• CNBM International Corporation - China
  • Britmindo - Indonesia
  • Mitsui
  • Adaro Indonesia
  • Global Green Power PLC Corporation, Philippines
  • Petrosea - Indonesia
  • South Luzon Thermal Energy Corporation
  • Mitra SK Pvt Ltd - India
  • Price Waterhouse Coopers - Russia
  • Miang Besar Coal Terminal - Indonesia
  • Meenaskhi Energy Private Limited - India
  • Jaiprakash Power Ventures ltd
  • KOWEPO - South Korea
  • Kartika Selabumi Mining - Indonesia
  • Merrill Lynch Commodities Europe
  • Aditya Birla Group - India
  • Tata Chemicals Ltd - India
  • Riau Bara Harum - Indonesia
  • Alfred C Toepfer International GmbH - Germany
  • Noble Europe Ltd - UK
  • Xstrata Coal
  • Dr Ramakrishna Prasad Power Pvt Ltd - India
  • Barclays Capital - USA
  • Sojitz Corporation - Japan
  • BNP Paribas - Singapore
  • Thailand Anthracite
  • International Coal Ventures Pvt Ltd - India
  • SASOL - South Africa
  • Shree Cement - India
  • Timah Investasi Mineral - Indoneisa
  • Renaissance Capital - South Africa
  • Coaltrans Conferences
  • Panama Canal Authority
  • Australian Commodity Traders Exchange
  • Jindal Steel & Power Ltd - India
  • Tata Power - India
  • Eastern Energy - Thailand
  • Anglo American - United Kingdom
  • JPMorgan - India
  • Permata Bank - Indonesia
  • Mitsubishi Corporation
  • Merrill Lynch Bank
  • Berau Coal - Indonesia
  • Central Java Power - Indonesia
  • Malco - India
  • CIMB Investment Bank - Malaysia
  • Sree Jayajothi Cements Limited - India
  • Globalindo Alam Lestari - Indonesia
  • Interocean Group of Companies - India
  • Toyota Tsusho Corporation, Japan
  • Kapuas Tunggal Persada - Indonesia
  • Mercuria Energy - Indonesia
  • Borneo Indobara - Indonesia
  • GB Group - China
  • Bhushan Steel Limited - India
  • Tamil Nadu electricity Board
  • Manunggal Multi Energi - Indonesia
  • Asian Development Bank
  • UOB Asia (HK) Ltd
  • Lafarge - France
  • HSBC - Hong Kong
  • IHS Mccloskey Coal Group - USA
  • Asia Pacific Energy Resources Ventures Inc, Philippines
  • Pendopo Energi Batubara - Indonesia
  • Kepco SPC Power Corporation, Philippines
  • IOL Indonesia
  • Therma Luzon, Inc, Philippines
  • New Zealand Coal & Carbon
  • The Treasury - Australian Government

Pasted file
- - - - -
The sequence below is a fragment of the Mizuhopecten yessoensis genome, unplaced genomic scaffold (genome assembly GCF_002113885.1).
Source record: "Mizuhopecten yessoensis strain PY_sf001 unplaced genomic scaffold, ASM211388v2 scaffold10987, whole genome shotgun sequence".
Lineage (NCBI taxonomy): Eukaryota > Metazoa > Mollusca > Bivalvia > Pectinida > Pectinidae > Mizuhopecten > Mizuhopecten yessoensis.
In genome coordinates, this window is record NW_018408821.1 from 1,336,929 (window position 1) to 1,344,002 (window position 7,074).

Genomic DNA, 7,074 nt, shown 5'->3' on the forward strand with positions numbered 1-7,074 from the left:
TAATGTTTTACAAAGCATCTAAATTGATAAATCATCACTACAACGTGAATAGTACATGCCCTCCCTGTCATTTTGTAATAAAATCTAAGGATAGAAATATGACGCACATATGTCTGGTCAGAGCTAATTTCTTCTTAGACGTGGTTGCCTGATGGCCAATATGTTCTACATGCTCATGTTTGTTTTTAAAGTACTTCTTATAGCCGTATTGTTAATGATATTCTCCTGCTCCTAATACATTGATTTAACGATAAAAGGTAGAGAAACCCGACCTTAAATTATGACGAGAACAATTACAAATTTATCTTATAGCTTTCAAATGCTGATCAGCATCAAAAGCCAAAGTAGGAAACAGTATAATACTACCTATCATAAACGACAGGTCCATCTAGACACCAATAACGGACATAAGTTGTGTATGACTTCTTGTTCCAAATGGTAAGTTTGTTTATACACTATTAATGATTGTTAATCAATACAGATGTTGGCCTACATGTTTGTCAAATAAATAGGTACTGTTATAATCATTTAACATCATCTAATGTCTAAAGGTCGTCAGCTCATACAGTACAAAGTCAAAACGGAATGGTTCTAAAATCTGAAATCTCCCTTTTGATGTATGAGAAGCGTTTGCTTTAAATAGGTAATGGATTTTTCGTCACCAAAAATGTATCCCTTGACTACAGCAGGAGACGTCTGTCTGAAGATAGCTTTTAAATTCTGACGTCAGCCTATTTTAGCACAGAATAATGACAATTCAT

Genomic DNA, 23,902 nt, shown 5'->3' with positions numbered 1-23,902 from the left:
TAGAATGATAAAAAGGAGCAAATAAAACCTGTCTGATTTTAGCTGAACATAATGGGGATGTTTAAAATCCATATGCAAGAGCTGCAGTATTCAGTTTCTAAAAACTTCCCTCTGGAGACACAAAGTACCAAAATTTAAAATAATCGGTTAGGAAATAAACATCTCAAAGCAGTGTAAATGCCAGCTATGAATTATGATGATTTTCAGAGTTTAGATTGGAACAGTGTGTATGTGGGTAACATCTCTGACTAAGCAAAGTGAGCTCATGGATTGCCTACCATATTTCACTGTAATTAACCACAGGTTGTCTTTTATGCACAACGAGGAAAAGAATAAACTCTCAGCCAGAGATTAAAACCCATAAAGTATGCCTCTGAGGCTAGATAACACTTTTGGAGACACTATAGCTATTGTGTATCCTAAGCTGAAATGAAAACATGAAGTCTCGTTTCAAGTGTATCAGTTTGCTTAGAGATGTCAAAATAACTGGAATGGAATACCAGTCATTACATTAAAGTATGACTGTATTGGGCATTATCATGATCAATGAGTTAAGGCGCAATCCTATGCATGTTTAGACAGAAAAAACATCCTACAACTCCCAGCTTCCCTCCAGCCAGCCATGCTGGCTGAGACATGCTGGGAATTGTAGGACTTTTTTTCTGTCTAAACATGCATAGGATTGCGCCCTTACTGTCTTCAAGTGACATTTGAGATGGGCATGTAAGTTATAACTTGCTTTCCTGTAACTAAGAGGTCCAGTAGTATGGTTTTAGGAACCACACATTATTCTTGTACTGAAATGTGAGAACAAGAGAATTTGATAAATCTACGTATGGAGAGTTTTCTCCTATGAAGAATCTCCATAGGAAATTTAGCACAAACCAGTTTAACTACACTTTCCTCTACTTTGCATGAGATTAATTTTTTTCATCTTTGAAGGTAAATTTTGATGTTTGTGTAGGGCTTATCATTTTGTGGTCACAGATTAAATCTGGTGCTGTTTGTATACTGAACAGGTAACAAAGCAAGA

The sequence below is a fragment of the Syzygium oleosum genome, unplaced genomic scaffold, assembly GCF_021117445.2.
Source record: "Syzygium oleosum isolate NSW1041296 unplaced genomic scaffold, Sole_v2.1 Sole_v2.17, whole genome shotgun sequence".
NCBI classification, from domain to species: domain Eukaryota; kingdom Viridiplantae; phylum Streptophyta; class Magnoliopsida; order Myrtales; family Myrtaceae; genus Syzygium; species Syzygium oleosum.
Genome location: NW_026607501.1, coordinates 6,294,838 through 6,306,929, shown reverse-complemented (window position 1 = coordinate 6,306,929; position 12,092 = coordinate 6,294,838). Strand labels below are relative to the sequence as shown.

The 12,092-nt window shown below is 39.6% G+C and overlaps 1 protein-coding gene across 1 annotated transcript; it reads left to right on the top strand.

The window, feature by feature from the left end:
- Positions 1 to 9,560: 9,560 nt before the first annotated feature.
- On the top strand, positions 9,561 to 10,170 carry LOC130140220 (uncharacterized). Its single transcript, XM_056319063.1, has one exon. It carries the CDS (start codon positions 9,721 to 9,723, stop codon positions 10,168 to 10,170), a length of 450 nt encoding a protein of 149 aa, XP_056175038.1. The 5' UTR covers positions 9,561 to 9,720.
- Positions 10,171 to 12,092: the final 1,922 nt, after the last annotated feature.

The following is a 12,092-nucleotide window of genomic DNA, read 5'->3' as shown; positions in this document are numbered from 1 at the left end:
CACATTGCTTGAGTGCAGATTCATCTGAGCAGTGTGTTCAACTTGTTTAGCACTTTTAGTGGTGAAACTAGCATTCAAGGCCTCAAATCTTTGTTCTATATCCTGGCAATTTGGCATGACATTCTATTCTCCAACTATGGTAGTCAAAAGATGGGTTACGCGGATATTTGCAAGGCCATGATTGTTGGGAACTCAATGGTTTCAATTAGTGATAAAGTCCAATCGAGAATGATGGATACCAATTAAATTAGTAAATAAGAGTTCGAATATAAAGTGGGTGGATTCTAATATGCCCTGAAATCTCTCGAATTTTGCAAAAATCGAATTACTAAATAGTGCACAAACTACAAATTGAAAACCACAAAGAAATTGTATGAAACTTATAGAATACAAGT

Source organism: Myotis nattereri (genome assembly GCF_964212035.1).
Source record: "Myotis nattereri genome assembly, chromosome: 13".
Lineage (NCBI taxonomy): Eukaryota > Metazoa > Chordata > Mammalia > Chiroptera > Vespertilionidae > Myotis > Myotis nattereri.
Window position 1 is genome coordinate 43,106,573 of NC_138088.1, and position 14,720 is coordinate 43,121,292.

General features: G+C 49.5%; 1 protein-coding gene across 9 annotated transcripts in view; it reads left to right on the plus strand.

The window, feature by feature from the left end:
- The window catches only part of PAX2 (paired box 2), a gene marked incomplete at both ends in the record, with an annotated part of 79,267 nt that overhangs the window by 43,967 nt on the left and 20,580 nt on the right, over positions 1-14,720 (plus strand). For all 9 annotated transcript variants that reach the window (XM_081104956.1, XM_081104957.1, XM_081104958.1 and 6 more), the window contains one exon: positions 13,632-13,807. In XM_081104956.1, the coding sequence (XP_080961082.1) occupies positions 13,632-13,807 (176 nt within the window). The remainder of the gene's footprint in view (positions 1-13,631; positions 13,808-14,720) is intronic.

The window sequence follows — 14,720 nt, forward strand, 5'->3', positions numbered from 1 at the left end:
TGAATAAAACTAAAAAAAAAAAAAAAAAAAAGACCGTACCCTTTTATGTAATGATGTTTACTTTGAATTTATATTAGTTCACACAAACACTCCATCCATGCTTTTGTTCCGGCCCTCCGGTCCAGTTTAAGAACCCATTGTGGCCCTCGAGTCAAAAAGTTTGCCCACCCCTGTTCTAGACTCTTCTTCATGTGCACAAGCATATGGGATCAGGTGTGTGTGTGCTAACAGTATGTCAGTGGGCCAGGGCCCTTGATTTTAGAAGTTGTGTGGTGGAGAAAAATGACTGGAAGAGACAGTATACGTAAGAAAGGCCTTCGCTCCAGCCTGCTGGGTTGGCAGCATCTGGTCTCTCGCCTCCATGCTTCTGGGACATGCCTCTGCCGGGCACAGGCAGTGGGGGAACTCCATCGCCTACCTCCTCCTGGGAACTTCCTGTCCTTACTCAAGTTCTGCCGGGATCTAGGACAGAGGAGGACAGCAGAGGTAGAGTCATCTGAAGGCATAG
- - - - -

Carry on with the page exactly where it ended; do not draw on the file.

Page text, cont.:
• Reliance Power - India
  • Kohat Cement Company Ltd. - Pakistan
  • Maharashtra Electricity Regulatory Commission - India
  • RBS Sempra - UK
  • Samsung - South Korea
  • Sucofindo - Indonesia
  • Energy Link Ltd, New Zealand
  • Romanian Commodities Exchange
  • Rio Tinto Coal - Australia
  • Kumho Petrochemical, South Korea
  • GN Power Mariveles Coal Plant, Philippines
  • PetroVietnam Power Coal Import and Supply Company
  • bp singapore
  • Kobe Steel Ltd - Japan
  • APGENCO India
  • Central Electricity Authority - India
  • TANGEDCO India
  • Credit Suisse - India
  • Vale Mozambique
  • SN Aboitiz Power Inc, Philippines
  • Latin American Coal - Colombia
  • Goldman Sachs - Singapore
  • Coeclerici Indonesia
  • CCIC - Indonesia
  • Karaikal Port Pvt Ltd - India
  • Binh Thuan Hamico - Vietnam
  • Wilmar Investment Holdings
  • Commonwealth Bank - Australia
  • NALCO India
  • The State Trading Corporation of India Ltd
  • Barasentosa Lestari - Indonesia
  • globalCOAL - UK
  • Electricity Authority, New Zealand
  • Chettinad Cement Corporation Ltd - India
  • OPG Power Generation Pvt Ltd - India
  • Peabody Energy - USA
  • Infraline Energy - India
  • European Bulk Services B.V. - Netherlands
  • WorleyParsons
  • Economic Council, Georgia
  • Cemex - Philippines
  • Kideco Jaya Agung - Indonesia
  • Thai Mozambique Logistica
  • Chamber of Mines of South Africa
  • PowerSource Philippines DevCo
  • Indian Oil Corporation Limited
  • Vizag Seaport Private Limited - India
  • The India Cements Ltd
  • Xindia Steels Limited - India
  • PNOC Exploration Corporation - Philippines
  • Jorong Barutama Greston.PT - Indonesia
  • Essar Steel Hazira Ltd - India
  • GHCL Limited - India
  • UBS Singapore
  • Cement Manufacturers Association - India
  • Standard Chartered Bank - UAE
  • Meralco Power Generation, Philippines
  • TNB Fuel Sdn Bhd - Malaysia
  • Indonesia Power. PT
  • Glencore India Pvt. Ltd
  • PetroVietnam
  • Trasteel International SA, Italy
  • Surastha Cement
  • Ince & co LLP
  • Thermax Limited - India
  • TRAFIGURA, South Korea
  • J M Baxi & Co - India
  • McKinsey & Co - India
  • Singapore Mercantile Exchange
  • PLN Batubara - Indonesia
  • Ind-Barath Power Infra Limited - India
  • Africa Commodities Group - South Africa
  • Leighton Contractors Pty Ltd - Australia
  • ETA - Dubai
  • Gujarat Electricity Regulatory Commission - India
  • Thriveni
  • Gresik Semen - Indonesia
  • Bukit Asam (Persero) Tbk - Indonesia
  • KPMG - USA